“The one I think I am…” is a single screen presentation of a confrontational twenty-minute video shot in Edinburgh’s railway station. Nina Toft is an emerging Edinburgh artist who is originally from Norway and in this work she plays the role of a paparazzi, but her dogged pursuit is not of the rich and famous, but rather people waiting for the trains that will take them to work. Their dismay at being photographed in this version of “15 minutes of fame” is a register of the camera’s ability to be an invasive presence in contemporary society. Conversely, her subject’s eventual acceptance of Toft’s invasion of their privacy registers our collective acquiescence to the pervasive presence of video cameras in the public domain, especially in the U.K..
Toft’s subjects are existential actors in the daily Beckettonian drama of getting out of bed and going to work. Their dilemma is our dilemma and their surprise at being the star of Toft’s art is not unlike our own when someone takes a moment to pay attention to us. Toft’s camera is invasive, but “The one I think I am…” is also an extremely gentle video that, in its gentleness, is a critique of the aggressive behaviour of both the paparazzi and documentarians alike. The surprising thing about this work is that its quiet elegance, combined with its apparent filling of a gap in the history of recent video practice, leaves one feeling that we have either been there or seen this before. Yet, so far as I know, no artist has previously made a work that probes the condition of the individual in the social world in just this way. However, similarities with the photographic work of Ian Wallace and video work of Roy Arden will not be lost on Vancouver viewers.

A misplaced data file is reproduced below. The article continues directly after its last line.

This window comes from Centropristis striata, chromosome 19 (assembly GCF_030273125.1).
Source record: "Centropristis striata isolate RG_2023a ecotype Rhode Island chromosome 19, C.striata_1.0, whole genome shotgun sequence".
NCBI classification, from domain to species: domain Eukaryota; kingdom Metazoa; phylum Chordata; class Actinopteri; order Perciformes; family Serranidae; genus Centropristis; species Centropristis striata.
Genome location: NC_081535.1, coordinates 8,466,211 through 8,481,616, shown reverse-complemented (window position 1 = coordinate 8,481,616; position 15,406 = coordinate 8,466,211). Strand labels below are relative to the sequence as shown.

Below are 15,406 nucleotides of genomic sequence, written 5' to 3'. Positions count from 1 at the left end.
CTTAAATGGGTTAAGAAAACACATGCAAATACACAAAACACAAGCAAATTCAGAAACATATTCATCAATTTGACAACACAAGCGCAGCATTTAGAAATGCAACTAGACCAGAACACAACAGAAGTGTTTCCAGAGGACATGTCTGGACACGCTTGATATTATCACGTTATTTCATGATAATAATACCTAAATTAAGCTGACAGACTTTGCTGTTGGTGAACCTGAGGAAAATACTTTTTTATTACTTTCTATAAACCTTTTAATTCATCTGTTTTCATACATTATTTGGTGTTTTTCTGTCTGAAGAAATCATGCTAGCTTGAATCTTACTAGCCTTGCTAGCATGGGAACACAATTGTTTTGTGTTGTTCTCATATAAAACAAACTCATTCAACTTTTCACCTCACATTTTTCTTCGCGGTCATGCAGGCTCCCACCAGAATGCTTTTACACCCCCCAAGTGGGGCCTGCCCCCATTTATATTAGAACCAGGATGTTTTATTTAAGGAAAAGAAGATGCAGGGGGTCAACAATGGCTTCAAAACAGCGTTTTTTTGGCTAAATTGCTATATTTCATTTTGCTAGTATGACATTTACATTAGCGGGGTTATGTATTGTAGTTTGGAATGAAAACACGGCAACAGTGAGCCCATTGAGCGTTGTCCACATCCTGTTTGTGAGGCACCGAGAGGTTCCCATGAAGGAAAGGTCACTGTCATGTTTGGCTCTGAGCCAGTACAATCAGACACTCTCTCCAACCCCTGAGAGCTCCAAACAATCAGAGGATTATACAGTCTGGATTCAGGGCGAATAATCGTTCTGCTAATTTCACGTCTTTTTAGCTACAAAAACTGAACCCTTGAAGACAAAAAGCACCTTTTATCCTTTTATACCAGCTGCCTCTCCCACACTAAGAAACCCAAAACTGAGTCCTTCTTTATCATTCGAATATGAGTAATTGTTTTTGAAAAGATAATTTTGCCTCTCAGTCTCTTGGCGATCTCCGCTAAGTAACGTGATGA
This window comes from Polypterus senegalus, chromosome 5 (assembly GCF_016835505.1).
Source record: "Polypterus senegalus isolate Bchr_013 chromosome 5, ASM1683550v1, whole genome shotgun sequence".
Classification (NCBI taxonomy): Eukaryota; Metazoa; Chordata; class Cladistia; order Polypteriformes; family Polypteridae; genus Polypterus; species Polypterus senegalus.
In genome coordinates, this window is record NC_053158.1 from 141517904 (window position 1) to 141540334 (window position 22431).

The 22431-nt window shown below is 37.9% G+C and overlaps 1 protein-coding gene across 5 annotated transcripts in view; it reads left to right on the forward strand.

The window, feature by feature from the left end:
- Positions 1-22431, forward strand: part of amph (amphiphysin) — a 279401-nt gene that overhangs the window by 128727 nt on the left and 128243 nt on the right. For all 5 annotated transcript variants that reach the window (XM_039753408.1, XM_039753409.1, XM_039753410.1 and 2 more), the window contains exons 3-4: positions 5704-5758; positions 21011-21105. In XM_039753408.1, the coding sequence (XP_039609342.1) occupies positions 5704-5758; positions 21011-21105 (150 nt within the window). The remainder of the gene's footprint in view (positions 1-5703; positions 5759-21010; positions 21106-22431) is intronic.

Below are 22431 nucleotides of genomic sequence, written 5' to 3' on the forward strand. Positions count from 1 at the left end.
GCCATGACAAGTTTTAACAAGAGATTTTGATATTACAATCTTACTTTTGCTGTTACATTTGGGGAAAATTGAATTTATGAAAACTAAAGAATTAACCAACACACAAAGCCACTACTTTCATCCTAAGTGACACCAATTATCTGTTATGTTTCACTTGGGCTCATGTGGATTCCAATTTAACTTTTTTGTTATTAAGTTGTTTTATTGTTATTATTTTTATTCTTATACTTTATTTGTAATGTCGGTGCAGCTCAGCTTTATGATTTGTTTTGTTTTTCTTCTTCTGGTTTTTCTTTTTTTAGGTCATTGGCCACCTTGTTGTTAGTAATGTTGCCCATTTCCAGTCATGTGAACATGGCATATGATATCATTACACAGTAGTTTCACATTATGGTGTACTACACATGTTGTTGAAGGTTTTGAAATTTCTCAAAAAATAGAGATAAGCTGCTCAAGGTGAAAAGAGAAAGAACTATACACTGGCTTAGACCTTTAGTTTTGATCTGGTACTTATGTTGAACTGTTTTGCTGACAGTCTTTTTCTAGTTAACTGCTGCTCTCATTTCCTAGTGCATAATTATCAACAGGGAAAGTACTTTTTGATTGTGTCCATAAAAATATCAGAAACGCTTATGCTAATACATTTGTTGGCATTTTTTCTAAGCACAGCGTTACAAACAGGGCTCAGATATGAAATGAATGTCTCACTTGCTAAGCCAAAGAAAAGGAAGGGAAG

The structure of “The one I think I am…” is partially determined by the behaviour of Toft’s subjects. The pursuit of her lens is relentless while the subject is unaware of her gaze, then, when they engage her lens, she gives them enough video rope to express their pleasure or disdain, but when they turn away one last time, she too turns to the next subject. Not only do her subjects avert their gaze to avoid Toft’s camera, but the artist as well, having approached her prey, having seen what there was to see, then avoids them only in order to repeat the experiment with another “one who thinks they are”. Her approaches are met by a full range of psychological responses, from avoidance, to frustration and rage – a perfect mirror of the daily approaches and avoidances that provide the basic rhythm of humanity’s shuffling through the world.
PHG published a Catalogue with text by Shane Danielsen, the Director of the Edinburgh International Film Festival, and Curator Bill Jeffries.